But William Browns unintentionally site-specific production in the idyllic town of Glencoe eases the absence of the musicals auditory bigness, fixing its focus on the ever important, smaller numbers like the mega-hit Send In The Clowns and the heart wrenching Everyday A Little Death. The relationships, their twists and turns, have never been represented quite so clearly as they are here. On Kevin Depinets set of simply draped fabric and a marble green floor, attention is paid solely to the fine array of actors. A parade of wonderful performances traipse the boards at Writers, particularly from the women.

Sung with vibrant pain by Tiffany Scott, “Everyday A Little Death” is one of many small-but-mighty victories of Writers’ production. Scott’s Charlotte is a fractured rendition of the uptight Countess, struggling to survive in a relationship with Count Carl-Magnus, an inflated manly man requiring her to unflinchingly accept his infidelities – including his affair with Desirée. Charlotte adorns a mask of bitter sassiness, feigning the illusion of contentment, but the character is anything but content. Scott’s brash verbal self-defense and her subdued cheerless despair make for a hauntingly memorable Charlotte Malcolm.

With the compacting of the working-class chorus – the poor employment of the “Night Waltz” bookending the play being the only glaring mistake in Brown’s production – the most depthful class commentary is saddled on Petra, a servant played by Brianna Borger with a fire raging behind her infectious smile. Borger’s turn at the formidably difficult “The Miller’s Son”, a song in which Petra fantasizes about her future husband – a businessman or the Prince of Wales – only to realize her stationary place in society, is magnificently well sung, with unrivaled lyrical clarity and gorgeous expressiveness.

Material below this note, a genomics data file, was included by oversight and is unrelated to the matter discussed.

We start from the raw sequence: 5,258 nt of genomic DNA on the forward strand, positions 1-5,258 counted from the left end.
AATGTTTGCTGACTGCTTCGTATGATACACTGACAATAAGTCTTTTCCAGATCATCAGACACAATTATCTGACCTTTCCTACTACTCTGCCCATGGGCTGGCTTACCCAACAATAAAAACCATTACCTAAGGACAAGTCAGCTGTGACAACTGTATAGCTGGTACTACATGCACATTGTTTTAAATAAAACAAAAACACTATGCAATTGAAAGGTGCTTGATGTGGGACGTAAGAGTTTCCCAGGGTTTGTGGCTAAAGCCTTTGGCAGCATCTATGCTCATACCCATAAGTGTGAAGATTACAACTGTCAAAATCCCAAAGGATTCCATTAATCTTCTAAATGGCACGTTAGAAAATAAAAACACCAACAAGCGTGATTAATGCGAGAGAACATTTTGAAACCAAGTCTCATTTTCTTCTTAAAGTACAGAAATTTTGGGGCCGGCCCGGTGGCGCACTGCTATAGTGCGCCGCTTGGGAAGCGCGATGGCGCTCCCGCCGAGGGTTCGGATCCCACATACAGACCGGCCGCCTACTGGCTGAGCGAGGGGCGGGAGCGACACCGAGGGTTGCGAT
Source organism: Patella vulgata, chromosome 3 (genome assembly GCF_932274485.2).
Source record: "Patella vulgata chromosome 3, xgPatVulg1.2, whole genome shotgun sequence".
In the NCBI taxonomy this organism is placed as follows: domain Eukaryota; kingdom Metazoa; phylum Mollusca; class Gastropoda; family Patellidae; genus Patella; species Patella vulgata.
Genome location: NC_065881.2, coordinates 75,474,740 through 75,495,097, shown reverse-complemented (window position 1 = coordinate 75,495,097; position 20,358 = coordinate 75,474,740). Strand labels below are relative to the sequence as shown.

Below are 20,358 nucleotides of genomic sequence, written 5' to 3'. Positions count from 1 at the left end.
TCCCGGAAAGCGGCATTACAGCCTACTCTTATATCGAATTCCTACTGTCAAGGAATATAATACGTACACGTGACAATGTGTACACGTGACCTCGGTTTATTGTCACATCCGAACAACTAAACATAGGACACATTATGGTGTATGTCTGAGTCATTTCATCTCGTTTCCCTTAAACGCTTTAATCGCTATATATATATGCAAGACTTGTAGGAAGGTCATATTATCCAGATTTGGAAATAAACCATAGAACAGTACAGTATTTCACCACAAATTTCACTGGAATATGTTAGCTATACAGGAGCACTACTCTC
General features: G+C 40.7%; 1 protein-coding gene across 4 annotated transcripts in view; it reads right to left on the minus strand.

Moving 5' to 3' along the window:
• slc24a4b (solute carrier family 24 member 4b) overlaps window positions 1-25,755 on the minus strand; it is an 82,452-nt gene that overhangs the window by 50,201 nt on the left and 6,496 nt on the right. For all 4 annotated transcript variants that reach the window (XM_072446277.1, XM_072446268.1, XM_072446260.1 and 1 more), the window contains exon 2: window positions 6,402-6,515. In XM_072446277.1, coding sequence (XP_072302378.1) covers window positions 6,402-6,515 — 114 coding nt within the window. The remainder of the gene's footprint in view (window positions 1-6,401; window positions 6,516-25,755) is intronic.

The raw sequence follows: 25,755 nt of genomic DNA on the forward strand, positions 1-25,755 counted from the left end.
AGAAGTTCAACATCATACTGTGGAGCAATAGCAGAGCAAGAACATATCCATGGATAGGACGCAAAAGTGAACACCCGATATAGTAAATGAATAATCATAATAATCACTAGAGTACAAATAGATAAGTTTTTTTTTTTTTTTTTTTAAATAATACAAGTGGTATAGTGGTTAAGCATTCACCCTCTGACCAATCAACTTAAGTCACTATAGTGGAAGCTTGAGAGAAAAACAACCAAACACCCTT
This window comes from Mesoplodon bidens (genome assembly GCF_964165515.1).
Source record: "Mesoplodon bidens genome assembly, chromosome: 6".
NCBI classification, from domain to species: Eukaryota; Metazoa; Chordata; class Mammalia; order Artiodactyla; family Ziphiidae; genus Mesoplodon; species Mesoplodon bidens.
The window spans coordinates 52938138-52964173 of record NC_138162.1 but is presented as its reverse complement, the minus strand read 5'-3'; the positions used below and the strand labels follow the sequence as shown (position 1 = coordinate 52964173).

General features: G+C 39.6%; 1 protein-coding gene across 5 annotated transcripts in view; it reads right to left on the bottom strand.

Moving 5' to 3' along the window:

Much has been made of Deanna Dunagan’s return to the stage, here, as Madame Armfeldt, Desirée’s aged mother with a salacious past. Last seen in Chicago in her Tony Award-winning role as Violet Weston in Steppenwolf’s “August: Osage County”, Dunagan is back – this time in a musical. Unlike Violet and most Madame Armfeldts you will ever see, Dunagan is nice as peach pie. Dunagan softens Armfeldt’s bite, which, though an intriguing variation on the part, reduces the character to a fleeting and mostly humorless cameo. Seemingly complacent, Madame Armfeldt’s recollections of a fonder, more scandalous yesterday are, here, somewhat redundant.  

But by far, the most off-the-wall interpretation in Writer’s “Night Music” is Shannon Cochran as the middle-aged actress with a flair for flings, Desirée Armfeldt. In SAT parlance, Cochran’s Desirée is to Glynis Johns’ (the role’s originator, and a perpetually aristocratic rose) as Princess Dianna is to Queen Victoria. Cochran’s uncommonly casual, fun-loving Desirée brings a great deal of clarity to all the calamitous efforts these men go through to win her over. In Writers’ production, Desirée is a girl you can pound down a beer with – a not-so-crazy choice if you consider the Strindbergian parallels. Of course, there are no suicides in “A Little Night Music”.

Despite a few less than successful performances – Royen Kent plays the young, woeful Henrik Egerman with a far too modern teenage disposition, complete with “um”s and “uh”s, and as his close-in-age stepmother, Anne, Kristen French allows naivety to cloud her entire portrayal -  Writers’ “A Little Night Music” is a sweet and pleasurably sorrowful treat. Experiencing this garden romp outside of the artificiality of the city, surrounded by spring trees and new-grown grasses, makes for a buoyant and cleansing “weekend in the country”.

"A Little Night Music" with music and lyrics by Stephen Sondheim and a book by Hugh Wheeler runs at Writers' Theatre in Glencoe through July 8th.